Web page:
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More than Girl Scout Cookie sales

Diane Xavier | 1/31/2014, 12:52 p.m.
A local Girl Scout troop poses as they deliver blankets for the Share the Warmth campaign. Girl Scouts of Northeast Texas

The Dallas Examiner

Sarah Breedlove Walker made history when she became the first African American female millionaire in the early 1900’s through her invention of a conditioning treatment to straighten hair. Her business, known as Madame C.J. Walker, was considered one of the most profitable and successful Black-owned businesses during that time period.

Walker was a beauty entrepreneur, innovator, philanthropist and leader among African American females.

Today, organizations such as Girl Scouts of Northeast Texas hope to cultivate the next generation of female entrepreneurs, such as Walker, through their diverse leadership program.

“Our mission is to build girls of courage, confidence and character in order to make the world a better place,” said Colleen Walker, CEO of Girl Scouts of Northeast Texas. “We are the largest leadership development organization for girls in the world.”

The local affiliate currently has over 32,000 girls and 17,000 adults in its 32 counties in Northeast Texas.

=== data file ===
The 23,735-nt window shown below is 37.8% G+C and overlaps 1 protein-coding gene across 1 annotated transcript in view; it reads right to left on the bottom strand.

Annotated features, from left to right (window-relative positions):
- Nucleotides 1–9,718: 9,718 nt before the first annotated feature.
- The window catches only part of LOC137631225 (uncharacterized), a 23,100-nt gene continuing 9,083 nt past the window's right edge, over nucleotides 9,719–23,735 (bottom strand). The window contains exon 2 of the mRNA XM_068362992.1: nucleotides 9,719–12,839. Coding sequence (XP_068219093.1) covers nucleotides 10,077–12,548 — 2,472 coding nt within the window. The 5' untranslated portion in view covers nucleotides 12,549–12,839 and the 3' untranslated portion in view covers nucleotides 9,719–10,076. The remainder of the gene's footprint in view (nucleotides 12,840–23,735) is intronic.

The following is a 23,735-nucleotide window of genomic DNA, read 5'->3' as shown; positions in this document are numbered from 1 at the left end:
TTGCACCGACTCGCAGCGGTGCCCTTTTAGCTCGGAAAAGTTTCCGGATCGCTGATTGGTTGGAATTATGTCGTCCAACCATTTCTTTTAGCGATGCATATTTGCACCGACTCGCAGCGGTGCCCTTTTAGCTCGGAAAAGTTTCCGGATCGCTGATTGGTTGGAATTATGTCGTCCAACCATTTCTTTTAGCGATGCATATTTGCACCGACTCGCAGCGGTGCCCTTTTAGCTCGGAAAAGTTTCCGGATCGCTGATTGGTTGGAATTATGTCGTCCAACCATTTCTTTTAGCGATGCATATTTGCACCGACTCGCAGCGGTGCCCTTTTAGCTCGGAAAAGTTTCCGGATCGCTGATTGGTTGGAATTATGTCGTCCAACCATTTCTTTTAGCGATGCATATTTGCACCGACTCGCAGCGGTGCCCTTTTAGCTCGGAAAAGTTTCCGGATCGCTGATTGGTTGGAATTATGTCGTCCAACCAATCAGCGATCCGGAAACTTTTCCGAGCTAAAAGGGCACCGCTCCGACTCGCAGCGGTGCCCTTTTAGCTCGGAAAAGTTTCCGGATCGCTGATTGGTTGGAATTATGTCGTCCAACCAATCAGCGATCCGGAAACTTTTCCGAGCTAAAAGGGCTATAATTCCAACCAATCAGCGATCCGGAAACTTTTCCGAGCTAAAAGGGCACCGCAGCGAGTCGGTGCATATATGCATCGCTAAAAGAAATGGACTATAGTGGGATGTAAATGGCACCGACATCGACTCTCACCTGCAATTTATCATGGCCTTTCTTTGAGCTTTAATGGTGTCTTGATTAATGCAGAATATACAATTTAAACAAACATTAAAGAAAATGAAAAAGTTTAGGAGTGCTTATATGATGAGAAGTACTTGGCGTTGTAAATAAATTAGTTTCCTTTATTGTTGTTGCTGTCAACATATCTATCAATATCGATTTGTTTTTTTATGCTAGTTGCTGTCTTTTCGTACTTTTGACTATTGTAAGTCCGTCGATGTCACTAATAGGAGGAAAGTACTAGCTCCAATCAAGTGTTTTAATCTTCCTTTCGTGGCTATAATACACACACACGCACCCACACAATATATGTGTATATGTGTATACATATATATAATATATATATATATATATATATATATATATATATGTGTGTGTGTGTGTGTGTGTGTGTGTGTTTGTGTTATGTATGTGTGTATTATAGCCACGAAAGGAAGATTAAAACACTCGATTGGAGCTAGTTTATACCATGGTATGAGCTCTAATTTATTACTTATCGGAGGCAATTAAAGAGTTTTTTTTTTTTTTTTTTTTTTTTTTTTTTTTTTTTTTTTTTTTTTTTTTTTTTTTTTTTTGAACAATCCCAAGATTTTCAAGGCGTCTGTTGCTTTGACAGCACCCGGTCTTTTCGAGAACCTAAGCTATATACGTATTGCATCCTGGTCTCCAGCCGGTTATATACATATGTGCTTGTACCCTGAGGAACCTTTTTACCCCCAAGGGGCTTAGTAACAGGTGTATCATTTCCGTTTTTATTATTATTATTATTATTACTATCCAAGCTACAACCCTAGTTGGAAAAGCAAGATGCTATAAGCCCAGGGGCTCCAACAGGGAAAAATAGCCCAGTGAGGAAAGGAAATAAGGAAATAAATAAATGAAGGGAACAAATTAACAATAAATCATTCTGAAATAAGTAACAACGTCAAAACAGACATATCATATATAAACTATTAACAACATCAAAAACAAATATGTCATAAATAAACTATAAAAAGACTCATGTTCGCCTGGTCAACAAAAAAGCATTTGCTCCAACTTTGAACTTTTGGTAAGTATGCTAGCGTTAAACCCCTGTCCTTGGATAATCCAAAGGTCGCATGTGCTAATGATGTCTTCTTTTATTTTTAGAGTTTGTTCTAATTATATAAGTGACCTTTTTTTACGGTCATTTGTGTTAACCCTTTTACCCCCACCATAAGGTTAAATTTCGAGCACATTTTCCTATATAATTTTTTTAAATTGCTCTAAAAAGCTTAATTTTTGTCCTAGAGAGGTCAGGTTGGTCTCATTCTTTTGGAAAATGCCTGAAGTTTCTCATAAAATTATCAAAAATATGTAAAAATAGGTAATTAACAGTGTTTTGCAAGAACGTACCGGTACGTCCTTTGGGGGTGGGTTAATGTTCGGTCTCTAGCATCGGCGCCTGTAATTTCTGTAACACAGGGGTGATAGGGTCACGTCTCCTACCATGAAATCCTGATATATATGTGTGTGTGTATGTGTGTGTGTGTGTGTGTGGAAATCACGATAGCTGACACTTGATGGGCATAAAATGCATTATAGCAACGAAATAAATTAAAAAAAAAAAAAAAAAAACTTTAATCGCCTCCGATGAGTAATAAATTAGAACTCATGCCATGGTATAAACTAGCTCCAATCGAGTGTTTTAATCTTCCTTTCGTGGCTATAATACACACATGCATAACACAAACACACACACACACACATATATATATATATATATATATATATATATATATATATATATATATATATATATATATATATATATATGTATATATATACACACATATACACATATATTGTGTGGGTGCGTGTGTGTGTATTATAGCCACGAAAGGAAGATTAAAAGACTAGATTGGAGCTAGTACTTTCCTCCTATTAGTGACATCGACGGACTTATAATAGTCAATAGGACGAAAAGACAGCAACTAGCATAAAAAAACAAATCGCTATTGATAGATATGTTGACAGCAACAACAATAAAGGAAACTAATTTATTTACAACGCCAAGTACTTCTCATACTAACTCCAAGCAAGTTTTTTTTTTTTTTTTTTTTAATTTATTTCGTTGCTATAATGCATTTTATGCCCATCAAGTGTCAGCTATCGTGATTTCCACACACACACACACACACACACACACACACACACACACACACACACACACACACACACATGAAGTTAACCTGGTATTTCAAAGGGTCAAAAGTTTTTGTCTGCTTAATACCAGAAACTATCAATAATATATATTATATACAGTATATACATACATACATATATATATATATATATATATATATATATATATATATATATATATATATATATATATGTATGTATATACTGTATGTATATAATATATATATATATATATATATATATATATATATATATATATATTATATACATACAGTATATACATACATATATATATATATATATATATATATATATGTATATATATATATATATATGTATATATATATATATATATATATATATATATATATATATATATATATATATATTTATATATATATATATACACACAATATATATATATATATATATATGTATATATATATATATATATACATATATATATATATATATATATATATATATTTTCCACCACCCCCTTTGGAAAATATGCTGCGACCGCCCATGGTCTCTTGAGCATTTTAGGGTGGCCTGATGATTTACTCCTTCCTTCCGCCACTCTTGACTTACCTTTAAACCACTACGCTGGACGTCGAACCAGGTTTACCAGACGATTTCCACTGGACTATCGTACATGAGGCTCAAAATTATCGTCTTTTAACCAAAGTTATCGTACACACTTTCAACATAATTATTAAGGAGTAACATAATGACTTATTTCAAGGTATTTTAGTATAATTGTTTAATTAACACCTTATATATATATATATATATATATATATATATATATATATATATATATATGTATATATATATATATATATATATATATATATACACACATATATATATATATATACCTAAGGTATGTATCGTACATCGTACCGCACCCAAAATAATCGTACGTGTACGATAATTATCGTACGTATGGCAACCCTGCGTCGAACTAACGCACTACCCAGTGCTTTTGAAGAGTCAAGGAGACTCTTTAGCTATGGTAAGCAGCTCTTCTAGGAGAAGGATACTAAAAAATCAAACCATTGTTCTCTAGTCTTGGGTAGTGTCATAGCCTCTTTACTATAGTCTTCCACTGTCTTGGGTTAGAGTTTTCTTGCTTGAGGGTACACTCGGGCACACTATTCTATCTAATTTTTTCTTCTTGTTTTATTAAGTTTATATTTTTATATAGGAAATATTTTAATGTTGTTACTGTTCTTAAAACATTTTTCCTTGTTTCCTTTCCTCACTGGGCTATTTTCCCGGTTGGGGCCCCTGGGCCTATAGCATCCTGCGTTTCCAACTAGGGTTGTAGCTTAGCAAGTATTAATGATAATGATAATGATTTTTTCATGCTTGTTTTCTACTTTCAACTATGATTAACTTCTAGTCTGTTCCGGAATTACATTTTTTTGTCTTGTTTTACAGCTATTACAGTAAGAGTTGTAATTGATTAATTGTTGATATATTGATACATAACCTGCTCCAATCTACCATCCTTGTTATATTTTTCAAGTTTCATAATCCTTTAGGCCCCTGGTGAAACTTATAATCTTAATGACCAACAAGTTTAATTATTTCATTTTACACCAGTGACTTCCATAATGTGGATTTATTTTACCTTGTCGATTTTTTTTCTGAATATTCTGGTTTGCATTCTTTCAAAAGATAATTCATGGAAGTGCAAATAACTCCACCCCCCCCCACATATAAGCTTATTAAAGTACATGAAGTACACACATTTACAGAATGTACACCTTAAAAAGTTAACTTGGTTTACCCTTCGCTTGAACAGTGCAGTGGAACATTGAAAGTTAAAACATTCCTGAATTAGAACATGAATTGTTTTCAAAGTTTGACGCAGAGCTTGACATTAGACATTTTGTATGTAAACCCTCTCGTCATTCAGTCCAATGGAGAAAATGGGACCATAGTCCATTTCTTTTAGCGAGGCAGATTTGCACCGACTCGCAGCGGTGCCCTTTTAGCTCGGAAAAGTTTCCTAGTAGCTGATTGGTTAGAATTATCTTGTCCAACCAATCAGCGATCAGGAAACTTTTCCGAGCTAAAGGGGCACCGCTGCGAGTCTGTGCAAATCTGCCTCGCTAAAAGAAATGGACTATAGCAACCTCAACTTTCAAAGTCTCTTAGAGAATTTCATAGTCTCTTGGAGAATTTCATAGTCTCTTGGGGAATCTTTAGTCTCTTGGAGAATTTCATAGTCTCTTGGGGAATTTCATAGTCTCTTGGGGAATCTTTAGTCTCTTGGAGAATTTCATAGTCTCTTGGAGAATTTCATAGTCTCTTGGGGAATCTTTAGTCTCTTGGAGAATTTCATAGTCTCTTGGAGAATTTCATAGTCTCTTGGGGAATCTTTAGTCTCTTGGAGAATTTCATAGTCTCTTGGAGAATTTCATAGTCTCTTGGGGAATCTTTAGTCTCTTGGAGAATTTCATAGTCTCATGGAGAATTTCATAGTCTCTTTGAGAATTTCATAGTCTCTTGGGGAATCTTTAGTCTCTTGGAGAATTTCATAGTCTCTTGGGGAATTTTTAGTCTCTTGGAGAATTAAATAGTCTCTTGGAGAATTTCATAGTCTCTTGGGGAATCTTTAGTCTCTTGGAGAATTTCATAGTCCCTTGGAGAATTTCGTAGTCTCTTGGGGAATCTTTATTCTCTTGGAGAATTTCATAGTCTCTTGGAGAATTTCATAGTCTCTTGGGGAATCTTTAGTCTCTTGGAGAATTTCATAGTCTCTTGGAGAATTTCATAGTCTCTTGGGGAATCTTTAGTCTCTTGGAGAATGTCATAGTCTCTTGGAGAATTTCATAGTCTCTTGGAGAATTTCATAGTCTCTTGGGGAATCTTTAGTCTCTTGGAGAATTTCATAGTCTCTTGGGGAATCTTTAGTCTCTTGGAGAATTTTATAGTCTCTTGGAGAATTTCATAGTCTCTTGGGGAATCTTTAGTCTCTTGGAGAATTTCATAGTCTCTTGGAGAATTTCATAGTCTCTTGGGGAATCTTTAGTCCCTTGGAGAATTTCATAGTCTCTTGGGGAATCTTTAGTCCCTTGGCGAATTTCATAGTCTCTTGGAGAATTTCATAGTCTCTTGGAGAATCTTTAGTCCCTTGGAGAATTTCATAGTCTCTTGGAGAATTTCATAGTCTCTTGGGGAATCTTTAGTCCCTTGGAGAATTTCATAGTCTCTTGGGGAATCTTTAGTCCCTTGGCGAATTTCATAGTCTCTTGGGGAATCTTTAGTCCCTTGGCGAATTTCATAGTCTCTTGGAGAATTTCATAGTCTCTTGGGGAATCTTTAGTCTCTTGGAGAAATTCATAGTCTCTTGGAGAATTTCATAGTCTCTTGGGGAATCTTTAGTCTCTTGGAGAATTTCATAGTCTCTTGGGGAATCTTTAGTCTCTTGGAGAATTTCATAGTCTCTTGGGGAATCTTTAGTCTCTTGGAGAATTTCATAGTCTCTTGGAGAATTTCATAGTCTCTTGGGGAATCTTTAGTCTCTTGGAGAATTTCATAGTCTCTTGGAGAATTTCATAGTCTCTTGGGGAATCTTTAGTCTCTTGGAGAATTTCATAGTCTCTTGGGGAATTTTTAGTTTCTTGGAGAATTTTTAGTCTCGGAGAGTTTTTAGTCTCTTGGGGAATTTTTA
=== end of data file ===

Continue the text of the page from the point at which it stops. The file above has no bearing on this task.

Known mostly for their iconic images such as cookies, crafts and camping, Walker said the organization is much more than that.

“We strive to give back to those in need and do things to help the environment, orphanages and medical needs,” she said. “We ask our girls to go on a leadership journey and that starts with our littlest Girl Scouts in kindergarten and first grade.”

One of the community service projects the group has been working on is Shoes for Champions, a project where a local troop leader inspired her classmates to donate athletic shoes to underprivileged children in Africa. More than 100 pairs were donated.

Another unique project featured a program called Solar-Powered Flashlights, where a Pakistani Girl Scout and an Indian Girl Scout created an awareness among their friends and neighbors about the difficulties that Kashmiris face today. Their project focused on fundraising, as well as obtaining and shipping more than 1,000 solar-powered flashlights to the people of the Kashmir region, enabling the students in this area the ability to study after dark.

Local projects are funded through the famous Girl Scout’s Cookie Program that runs through Feb. 17. Girl Scouts will be selling their cookies throughout the Metroplex to help raise money for their local troops.

“The Girl Scout Cookie program is the cornerstone of our economic and literacy platform,” Walker said. “We feel very strongly that girls need to develop economic literacy skills and the Girl Scout program has really blossomed into what we think is one of the most powerful skill-building activities that a girl can do growing up. Girls are learning at age 5, 6 and 7. That’s their first introduction into business’s ethics.”

Walker said what makes the organization so proud is the fact that 80 percent of female entrepreneurs and business owners in this country are former Girl Scouts.

“It’s an astonishing statistic,” she said. “When you interview today’s female businesses leaders, many of them will say that they really got their start in business with the Girl Scout Cookie Program. I think it’s very important for our young girls to know about female entrepreneurs and know where they come from.”